The Bridge

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Exhibit A of why I’ll never be a visual artist.

This morning was my last session with the therapist at the cancer center. She’s a master’s program intern, so she’s graduating next week. I sort of felt like our time was kind of winding down, anyway, as I’ve talked ad nauseam about my anxiety over recurrence/metastasis. She has introduced me to some techniques to help manage said anxiety (hello, meditation!), and also helped me see some of my underlying issues with control and needing to always have it together for others (it’s the responsible oldest/middle child in me).

As part of today’s session, she asked me to draw a bridge that represents my journey, and draw myself somewhere in the photo. That’s the masterpiece you see above (pretty sure my sisters got all the genes for visual artistry in our family).

In explaining my drawing to the therapist, I divulged a longstanding irrational fear of bridges. There’s something about them that’s always kind of freaked me out, particularly those over water (I also have an irrational fear of water I can’t see the bottom of, too, so I’m sure that plays into it.). I told her about the Bonner Bridge that takes travelers out to the Outer Banks–that one has always given me the willies. I mean, look at it:

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I drove over this thing at night once, and nearly peed my pants before reaching the end. 

I also told her about a recurring dream I have about crossing a precarious bridge, usually represented as the old I-85 bridge over the Yadkin River linking Rowan and Davidson counties in North Carolina (I grew up in Rowan county). I’d post a photo of that one, but it was permanently closed in 2012 (see, I was freaked for good reason!), and images are few and far between on the internet.

In my drawing, I put myself halfway across the bridge. There’s a pretty substantial chunk of land behind me, and a smaller one ahead with a sign: “Normal life.” That’s the goal. That’s the magical place I’m trying to reach. I’m not really sure what it looks like. In my drawing, I’m almost half-way there.

Below me, the water churns. I wasn’t planning to draw water at first, but the more I thought about it, the more I realized the water was the perfect representation of my fear. If I fall off the bridge, I could drown or something in that abyss could reach up and grab me. I might survive, but I could just as likely die.

That’s what metastasis/recurrence looks like to me. I could survive, but I also could die. So many others have.

But on the bridge, I’m safe. I’m moving forward. I’m figuring out a way to make sense of all this, to live life without constant fear, to get closer to “normal,” whatever that means now.

Another point the therapist made was all the worrying I do is a way to trick myself into thinking I can prevent something bad from happening. It’s true. If I’ve thought about it, considered it from every angle, run through all the scenarios, they can’t possibly come true, can they?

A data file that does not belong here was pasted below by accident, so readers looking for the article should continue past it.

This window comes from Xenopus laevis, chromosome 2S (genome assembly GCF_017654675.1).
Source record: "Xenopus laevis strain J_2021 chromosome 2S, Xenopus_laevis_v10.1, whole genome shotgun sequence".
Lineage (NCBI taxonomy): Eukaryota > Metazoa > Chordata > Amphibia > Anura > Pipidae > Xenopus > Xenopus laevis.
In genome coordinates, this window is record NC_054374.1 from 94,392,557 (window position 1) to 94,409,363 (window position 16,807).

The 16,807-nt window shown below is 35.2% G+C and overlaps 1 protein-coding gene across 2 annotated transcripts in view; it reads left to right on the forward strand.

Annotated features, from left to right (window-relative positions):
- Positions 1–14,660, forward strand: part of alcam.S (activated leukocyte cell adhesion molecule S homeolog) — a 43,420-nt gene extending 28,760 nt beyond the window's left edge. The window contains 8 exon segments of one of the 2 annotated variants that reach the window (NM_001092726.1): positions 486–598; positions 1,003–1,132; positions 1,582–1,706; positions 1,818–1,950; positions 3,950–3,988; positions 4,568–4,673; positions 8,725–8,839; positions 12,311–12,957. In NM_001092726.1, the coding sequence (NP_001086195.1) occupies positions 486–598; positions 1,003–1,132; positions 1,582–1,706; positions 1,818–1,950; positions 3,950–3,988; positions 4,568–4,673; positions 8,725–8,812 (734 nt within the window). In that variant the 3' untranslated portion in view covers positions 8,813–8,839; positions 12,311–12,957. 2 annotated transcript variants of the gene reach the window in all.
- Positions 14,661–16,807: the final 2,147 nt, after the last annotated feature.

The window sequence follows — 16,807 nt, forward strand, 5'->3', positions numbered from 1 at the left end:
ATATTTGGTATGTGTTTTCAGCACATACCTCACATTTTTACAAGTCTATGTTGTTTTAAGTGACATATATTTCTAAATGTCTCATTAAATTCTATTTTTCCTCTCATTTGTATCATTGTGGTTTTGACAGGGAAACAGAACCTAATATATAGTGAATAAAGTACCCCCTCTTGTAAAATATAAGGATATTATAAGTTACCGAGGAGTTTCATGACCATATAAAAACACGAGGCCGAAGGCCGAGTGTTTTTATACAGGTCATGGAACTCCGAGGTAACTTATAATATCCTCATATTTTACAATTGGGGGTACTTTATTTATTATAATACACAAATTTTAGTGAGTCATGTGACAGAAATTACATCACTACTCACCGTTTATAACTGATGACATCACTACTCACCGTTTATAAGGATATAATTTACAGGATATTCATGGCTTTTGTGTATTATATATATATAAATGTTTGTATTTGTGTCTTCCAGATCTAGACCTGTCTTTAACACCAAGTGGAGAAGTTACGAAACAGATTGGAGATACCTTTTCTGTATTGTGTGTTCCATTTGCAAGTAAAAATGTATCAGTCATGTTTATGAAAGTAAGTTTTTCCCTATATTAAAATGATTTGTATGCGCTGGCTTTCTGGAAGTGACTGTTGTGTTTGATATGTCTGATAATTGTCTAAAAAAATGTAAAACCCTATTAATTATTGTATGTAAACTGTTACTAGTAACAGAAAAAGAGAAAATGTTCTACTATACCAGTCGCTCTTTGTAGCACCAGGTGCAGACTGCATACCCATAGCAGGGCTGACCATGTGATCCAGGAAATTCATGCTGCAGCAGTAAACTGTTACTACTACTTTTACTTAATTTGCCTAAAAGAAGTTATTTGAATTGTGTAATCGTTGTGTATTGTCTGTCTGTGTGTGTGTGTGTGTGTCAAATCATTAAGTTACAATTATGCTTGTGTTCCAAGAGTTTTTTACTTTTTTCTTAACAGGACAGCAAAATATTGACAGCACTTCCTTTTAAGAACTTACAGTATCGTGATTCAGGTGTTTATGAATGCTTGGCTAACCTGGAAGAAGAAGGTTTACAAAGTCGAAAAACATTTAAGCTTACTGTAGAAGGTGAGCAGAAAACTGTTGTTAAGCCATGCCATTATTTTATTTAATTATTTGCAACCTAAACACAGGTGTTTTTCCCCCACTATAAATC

Of course they can. And that’s where I am right now. In meditation, I’ve learned to acknowledge these thoughts when they pop up, and then send them on their merry way as I get back to focusing on the moment at hand. The truth is, obsessing about this stuff isn’t going to stop any of it from possibly happening. Rationally, I know that I’m still under pretty careful surveillance by my doctors, and they’re likely to catch something should it arise. In the meantime, fretting and Googling and working myself up into a froth isn’t doing anyone any good.

All that is easier said than done, of course, but I’m working on it. And step by step, I’m going to get across that bridge.

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Coming Out of the Fog

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Aside from the jaw-dropping fatigue I’ve experienced with chemo, the hardest thing for me is the phenomenon known adorably as “chemo brain.”

I’d heard about this affliction before, but until I was in the throes of it myself, I had no idea how hard it would be to deal with.

Since I never really got physically ill from my first treatment, I thought I was in the clear as far as side effects go. Obviously a little brain fog and sleepiness are far superior to puking, but it just never really occurred to me how hard those “lesser” side effects would be.

I’m an editor by trade, so my job is to read and rework copy, and also to write stories for a magazine. This is work that you need a clear head to complete. Grammar and punctuation, not to mention syntax and overall organization, are sort of hard to figure out when you’re not firing on all cylinders.

Yes, this was an opportunity to take it easy and take some time off. My very kind boss and coworkers urged me to do just that. But that’s not how I operate. I need to work. It makes me feel normal. It makes me feel useful. And it feeds my passion–I love writing and editing. It’s not just a job for me; this is something I truly enjoy doing.

So, not being able to craft a clever turn of phrase, or whip some lackluster copy into something that sings really is hard for me. Looking at a Word document and feeling utterly overwhelmed because I don’t even know how to begin to approach it makes me feel like I’m out of control. My brain function is something I can’t harness and use as I want, like I’m so used to, and that drives me absolutely batty.

Thankfully, the past two days (now 5-6 days out from treatment) have been better. I know that I probably need an extra day to veg out after my next treatment. I know to be easier on myself. But it won’t be easier to do that, because even though I know self-care is the right thing at this point, it’s the hard thing, and not being wired to operate that way is a challenge I had no idea I’d have to face.